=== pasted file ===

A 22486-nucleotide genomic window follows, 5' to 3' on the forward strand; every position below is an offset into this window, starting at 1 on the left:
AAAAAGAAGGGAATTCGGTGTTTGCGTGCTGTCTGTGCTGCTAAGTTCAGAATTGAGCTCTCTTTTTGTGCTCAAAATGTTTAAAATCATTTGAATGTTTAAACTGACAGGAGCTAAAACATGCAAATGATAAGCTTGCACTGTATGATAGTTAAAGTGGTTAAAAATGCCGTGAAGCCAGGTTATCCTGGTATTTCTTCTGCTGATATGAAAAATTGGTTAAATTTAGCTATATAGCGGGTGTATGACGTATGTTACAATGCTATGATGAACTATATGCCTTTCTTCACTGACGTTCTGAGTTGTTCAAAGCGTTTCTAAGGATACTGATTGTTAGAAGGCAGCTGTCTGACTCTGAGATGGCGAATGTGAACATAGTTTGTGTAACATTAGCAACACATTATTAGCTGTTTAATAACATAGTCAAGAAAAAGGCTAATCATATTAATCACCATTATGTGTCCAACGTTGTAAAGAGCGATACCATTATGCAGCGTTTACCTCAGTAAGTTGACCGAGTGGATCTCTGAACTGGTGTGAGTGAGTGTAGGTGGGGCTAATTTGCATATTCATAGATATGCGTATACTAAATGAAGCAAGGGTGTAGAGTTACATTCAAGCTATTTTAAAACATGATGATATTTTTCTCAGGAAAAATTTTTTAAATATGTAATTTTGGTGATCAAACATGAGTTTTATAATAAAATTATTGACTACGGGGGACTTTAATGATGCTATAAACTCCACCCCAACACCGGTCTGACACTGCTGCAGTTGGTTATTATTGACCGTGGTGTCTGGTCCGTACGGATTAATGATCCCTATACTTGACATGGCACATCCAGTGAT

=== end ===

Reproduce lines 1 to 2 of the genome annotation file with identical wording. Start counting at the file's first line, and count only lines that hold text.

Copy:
A 22486-nucleotide genomic window follows, 5' to 3' on the forward strand; every position below is an offset into this window, starting at 1 on the left:
AAAAAGAAGGGAATTCGGTGTTTGCGTGCTGTCTGTGCTGCTAAGTTCAGAATTGAGCTCTCTTTTTGTGCTCAAAATGTTTAAAATCATTTGAATGTTTAAACTGACAGGAGCTAAAACATGCAAATGATAAGCTTGCACTGTATGATAGTTAAAGTGGTTAAAAATGCCGTGAAGCCAGGTTATCCTGGTATTTCTTCTGCTGATATGAAAAATTGGTTAAATTTAGCTATATAGCGGGTGTATGACGTATGTTACAATGCTATGATGAACTATATGCCTTTCTTCACTGACGTTCTGAGTTGTTCAAAGCGTTTCTAAGGATACTGATTGTTAGAAGGCAGCTGTCTGACTCTGAGATGGCGAATGTGAACATAGTTTGTGTAACATTAGCAACACATTATTAGCTGTTTAATAACATAGTCAAGAAAAAGGCTAATCATATTAATCACCATTATGTGTCCAACGTTGTAAAGAGCGATACCATTATGCAGCGTTTACCTCAGTAAGTTGACCGAGTGGATCTCTGAACTGGTGTGAGTGAGTGTAGGTGGGGCTAATTTGCATATTCATAGATATGCGTATACTAAATGAAGCAAGGGTGTAGAGTTACATTCAAGCTATTTTAAAACATGATGATATTTTTCTCAGGAAAAATTTTTTAAATATGTAATTTTGGTGATCAAACATGAGTTTTATAATAAAATTATTGACTACGGGGGACTTTAATGATGCTATAAACTCCACCCCAACACCGGTCTGACACTGCTGCAGTTGGTTATTATTGACCGTGGTGTCTGGTCCGTACGGATTAATGATCCCTATACTTGACATGGCACATCCAGTGAT